The National Oceanic and Atmospheric Administration says work will begin soon on a new office building and pier in Ketchikan. The agency says the project will allow it to bring the research ship Fairweather to its official home port in the southern panhandle.
While the Fairweather spends much of its time at sea mapping the seafloor, studying fisheries and searching for shipwrecks in Alaska, the research vessel hasn’t had a home in the state since at least 2008.
Alaska’s junior Republican senator, Dan Sullivan, says he has been pushing to base the Fairweather in Ketchikan for years.
“It’s good to finally get an important win. It’s going to be important for science, important for our economy, research. But also, I think (it) signifies more opportunities for Coast Guard, Navy and other research vessels to come to Southeast and make an impact for our state and our country,” Sullivan said in a phone interview.
Sullivan says moving the Fairweather to Ketchikan would bring about 50 jobs to the area, though a NOAA spokesman says it’s too soon to know for sure. The project includes a new NOAA office, a floating pier and upgrades to power and water systems for visiting ships.
The late Sen. Ted Stevens inserted language in a 2002 bill that moved the Fairweather’s official home port to Ketchikan. But the ship hasn’t had an Alaska home since 2008, when NOAA’s Stedman Street dock was condemned as unsafe. It’s spent the intervening years based out of the Lower 48 with occasional calls at Ketchikan’s Coast Guard base.
“Most of its research missions are in Alaska, about Alaska, whether it’s the oceans, environment, fisheries, surveys, and to me, it just makes complete sense,” Sullivan said. “That’s where the mission is. And that’s where the ship should be homeported.”
Sullivan says he pressed Biden administration Commerce Secretary Gina Raimondo, whose agency includes NOAA, to keep a promise Sullivan extracted from the Trump administration in 2019 to bring the Fairweather to Ketchikan.
“This was the No. 1 issue I raised with Secretary Raimondo when she was going through her confirmation process — the No. 1 issue. And you know, I also let her know that her predecessor, Wilbur Ross, made this commitment,” he said.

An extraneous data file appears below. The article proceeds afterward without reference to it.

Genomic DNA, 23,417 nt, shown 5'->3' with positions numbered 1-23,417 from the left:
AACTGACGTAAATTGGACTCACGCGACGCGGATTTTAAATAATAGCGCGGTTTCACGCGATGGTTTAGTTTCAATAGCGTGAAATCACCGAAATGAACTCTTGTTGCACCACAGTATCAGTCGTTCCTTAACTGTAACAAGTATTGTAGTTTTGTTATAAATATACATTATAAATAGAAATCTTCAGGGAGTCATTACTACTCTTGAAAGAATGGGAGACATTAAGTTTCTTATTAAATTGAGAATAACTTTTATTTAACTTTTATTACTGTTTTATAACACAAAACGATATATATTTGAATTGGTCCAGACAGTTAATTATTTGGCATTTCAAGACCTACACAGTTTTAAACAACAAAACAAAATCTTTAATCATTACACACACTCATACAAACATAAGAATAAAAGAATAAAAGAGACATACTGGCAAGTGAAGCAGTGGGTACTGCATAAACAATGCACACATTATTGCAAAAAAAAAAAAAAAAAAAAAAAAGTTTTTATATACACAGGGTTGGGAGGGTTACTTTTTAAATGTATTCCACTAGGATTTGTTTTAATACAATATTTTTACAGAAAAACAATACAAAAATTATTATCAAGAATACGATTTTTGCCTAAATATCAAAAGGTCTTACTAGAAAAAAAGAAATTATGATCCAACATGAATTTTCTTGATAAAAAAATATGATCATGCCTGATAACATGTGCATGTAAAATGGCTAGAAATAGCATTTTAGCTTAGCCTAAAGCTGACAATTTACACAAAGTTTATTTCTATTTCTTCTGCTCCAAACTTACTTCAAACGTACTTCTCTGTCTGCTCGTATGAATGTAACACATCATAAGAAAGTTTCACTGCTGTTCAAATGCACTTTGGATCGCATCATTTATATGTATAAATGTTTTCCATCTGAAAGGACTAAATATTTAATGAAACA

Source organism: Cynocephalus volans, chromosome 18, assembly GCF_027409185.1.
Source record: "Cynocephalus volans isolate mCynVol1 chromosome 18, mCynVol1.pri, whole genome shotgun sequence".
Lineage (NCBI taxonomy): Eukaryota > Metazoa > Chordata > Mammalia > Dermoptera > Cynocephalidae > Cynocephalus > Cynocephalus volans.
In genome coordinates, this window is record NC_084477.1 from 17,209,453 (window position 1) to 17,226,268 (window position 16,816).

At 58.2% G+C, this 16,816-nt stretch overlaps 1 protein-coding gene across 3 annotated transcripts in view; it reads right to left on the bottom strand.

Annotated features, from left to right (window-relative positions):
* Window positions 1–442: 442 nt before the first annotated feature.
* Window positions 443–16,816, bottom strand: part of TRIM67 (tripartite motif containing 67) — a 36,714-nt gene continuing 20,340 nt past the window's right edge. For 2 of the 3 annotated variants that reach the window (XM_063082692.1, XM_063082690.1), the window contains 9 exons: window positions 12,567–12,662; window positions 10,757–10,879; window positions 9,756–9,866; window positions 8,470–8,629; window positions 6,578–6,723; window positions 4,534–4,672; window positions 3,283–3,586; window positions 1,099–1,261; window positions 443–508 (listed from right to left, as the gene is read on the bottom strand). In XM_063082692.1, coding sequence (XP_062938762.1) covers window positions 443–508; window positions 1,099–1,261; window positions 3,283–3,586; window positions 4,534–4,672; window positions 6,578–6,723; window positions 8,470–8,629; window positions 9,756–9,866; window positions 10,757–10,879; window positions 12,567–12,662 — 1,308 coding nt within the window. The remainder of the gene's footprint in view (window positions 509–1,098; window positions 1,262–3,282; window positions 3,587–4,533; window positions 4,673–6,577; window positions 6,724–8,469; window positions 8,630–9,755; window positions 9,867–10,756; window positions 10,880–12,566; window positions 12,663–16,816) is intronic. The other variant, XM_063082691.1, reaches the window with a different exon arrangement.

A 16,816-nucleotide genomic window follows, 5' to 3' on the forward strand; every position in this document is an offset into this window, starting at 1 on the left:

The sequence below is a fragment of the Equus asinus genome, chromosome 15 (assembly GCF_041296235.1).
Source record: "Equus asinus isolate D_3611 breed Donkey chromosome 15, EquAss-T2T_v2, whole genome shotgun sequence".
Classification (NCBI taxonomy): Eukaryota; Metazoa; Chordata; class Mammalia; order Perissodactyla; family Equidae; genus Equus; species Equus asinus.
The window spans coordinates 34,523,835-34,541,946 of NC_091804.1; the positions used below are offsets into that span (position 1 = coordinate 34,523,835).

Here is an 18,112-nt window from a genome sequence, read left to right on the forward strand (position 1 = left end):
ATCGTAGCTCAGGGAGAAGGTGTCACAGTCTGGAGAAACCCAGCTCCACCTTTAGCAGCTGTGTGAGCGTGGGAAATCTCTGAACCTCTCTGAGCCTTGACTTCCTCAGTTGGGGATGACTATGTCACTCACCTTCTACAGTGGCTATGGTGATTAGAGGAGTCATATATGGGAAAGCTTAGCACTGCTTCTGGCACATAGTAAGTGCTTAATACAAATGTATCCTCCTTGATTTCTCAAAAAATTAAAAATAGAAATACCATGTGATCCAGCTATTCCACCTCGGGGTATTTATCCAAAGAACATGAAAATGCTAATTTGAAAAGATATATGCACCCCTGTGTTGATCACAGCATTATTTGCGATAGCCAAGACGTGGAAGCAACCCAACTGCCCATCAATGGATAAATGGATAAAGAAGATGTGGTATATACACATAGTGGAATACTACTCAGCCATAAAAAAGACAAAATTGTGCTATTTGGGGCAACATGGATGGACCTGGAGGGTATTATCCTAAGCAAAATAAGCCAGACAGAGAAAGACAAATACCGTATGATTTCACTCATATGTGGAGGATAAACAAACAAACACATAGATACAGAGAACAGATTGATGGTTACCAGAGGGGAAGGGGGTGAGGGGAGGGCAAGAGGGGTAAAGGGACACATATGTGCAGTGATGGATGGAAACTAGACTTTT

Raimondo said in a statement that the project “will enable the agency to support safe navigation and commerce in Alaska and the region more effectively than ever.”
Sullivan credits Sitka state Sen. Bert Stedman for coming up with a novel approach to fund the project. Alaska pitched in about $7 million for the federal facility through a grant to Ketchikan’s borough, which was later transferred to NOAA.
Stedman says he’d like to see more resources moved to Alaska — like an expansion of the naval test facility on Back Island just north of Ketchikan.
“There’s no reason for Alaska to be treated like a territory or a third-world country and everything based out of Washington State. Ships and facilities should be in Alaska, where they belong,” Stedman said.
Ketchikan Borough Mayor Rodney Dial calls it an “amazing win” for Ketchikan.
“This represents hundreds of thousands, if not millions, into our economy every year for many different sectors,” Dial said. “A vessel this size requires expensive maintenance — we’re going to argue that that should be done at our shipyard. There’ll be fuel that will be sold, supplies, employee payroll, and all of that will circulate through our economy.”
He says he hopes the federal spending will help the area reduce its reliance on tourism as an economic driver.
Alaska Gov. Mike Dunleavy thanked NOAA for its commitment and said moving the survey ship to Ketchikan would enhance U.S. national security amid rising tension in the Arctic. He said the move was “long overdue.”
The $18.7 million construction contract was awarded to a subsidiary of Ahtna, the Alaska Native regional corporation based in Glennallen. The company will start by removing the existing pier.
NOAA expects to finish the project by December of 2022.